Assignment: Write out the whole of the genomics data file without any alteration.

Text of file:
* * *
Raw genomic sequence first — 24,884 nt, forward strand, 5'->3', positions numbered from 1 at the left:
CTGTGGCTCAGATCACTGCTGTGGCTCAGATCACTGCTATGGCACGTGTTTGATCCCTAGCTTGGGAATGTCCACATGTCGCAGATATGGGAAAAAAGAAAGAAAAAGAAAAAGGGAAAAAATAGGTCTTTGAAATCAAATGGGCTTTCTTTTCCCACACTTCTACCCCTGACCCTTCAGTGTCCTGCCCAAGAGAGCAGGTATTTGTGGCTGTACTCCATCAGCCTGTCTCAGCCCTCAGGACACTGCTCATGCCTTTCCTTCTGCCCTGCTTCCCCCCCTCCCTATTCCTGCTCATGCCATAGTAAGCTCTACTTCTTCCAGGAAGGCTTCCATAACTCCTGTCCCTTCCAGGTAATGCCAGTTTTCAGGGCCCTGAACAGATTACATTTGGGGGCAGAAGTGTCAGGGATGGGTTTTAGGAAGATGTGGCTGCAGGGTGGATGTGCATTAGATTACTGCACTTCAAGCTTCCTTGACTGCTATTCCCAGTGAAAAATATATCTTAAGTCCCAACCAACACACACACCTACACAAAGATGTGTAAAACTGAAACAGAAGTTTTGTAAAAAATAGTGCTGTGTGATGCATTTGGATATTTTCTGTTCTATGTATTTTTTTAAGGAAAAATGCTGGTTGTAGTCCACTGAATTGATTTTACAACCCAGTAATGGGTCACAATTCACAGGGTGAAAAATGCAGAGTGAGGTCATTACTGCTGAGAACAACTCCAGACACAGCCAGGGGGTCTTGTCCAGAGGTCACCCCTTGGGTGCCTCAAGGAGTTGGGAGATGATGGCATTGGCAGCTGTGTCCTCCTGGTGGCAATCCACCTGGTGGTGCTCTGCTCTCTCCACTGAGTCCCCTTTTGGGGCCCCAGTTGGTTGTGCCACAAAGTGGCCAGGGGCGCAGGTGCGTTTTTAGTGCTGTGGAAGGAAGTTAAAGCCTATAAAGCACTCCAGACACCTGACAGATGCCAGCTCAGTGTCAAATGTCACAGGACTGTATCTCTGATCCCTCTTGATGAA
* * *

Raw genomic sequence first — 24,884 nt, forward strand, 5'->3', positions numbered from 1 at the left:
CTGTGGCTCAGATCACTGCTGTGGCTCAGATCACTGCTATGGCACGTGTTTGATCCCTAGCTTGGGAATGTCCACATGTCGCAGATATGGGAAAAAAGAAAGAAAAAGAAAAAGGGAAAAAATAGGTCTTTGAAATCAAATGGGCTTTCTTTTCCCACACTTCTACCCCTGACCCTTCAGTGTCCTGCCCAAGAGAGCAGGTATTTGTGGCTGTACTCCATCAGCCTGTCTCAGCCCTCAGGACACTGCTCATGCCTTTCCTTCTGCCCTGCTTCCCCCCCTCCCTATTCCTGCTCATGCCATAGTAAGCTCTACTTCTTCCAGGAAGGCTTCCATAACTCCTGTCCCTTCCAGGTAATGCCAGTTTTCAGGGCCCTGAACAGATTACATTTGGGGGCAGAAGTGTCAGGGATGGGTTTTAGGAAGATGTGGCTGCAGGGTGGATGTGCATTAGATTACTGCACTTCAAGCTTCCTTGACTGCTATTCCCAGTGAAAAATATATCTTAAGTCCCAACCAACACACACACCTACACAAAGATGTGTAAAACTGAAACAGAAGTTTTGTAAAAAATAGTGCTGTGTGATGCATTTGGATATTTTCTGTTCTATGTATTTTTTTAAGGAAAAATGCTGGTTGTAGTCCACTGAATTGATTTTACAACCCAGTAATGGGTCACAATTCACAGGGTGAAAAATGCAGAGTGAGGTCATTACTGCTGAGAACAACTCCAGACACAGCCAGGGGGTCTTGTCCAGAGGTCACCCCTTGGGTGCCTCAAGGAGTTGGGAGATGATGGCATTGGCAGCTGTGTCCTCCTGGTGGCAATCCACCTGGTGGTGCTCTGCTCTCTCCACTGAGTCCCCTTTTGGGGCCCCAGTTGGTTGTGCCACAAAGTGGCCAGGGGCGCAGGTGCGTTTTTAGTGCTGTGGAAGGAAGTTAAAGCCTATAAAGCACTCCAGACACCTGACAGATGCCAGCTCAGTGTCAAATGTCACAGGACTGTATCTCTGATCCCTCTTGATGAA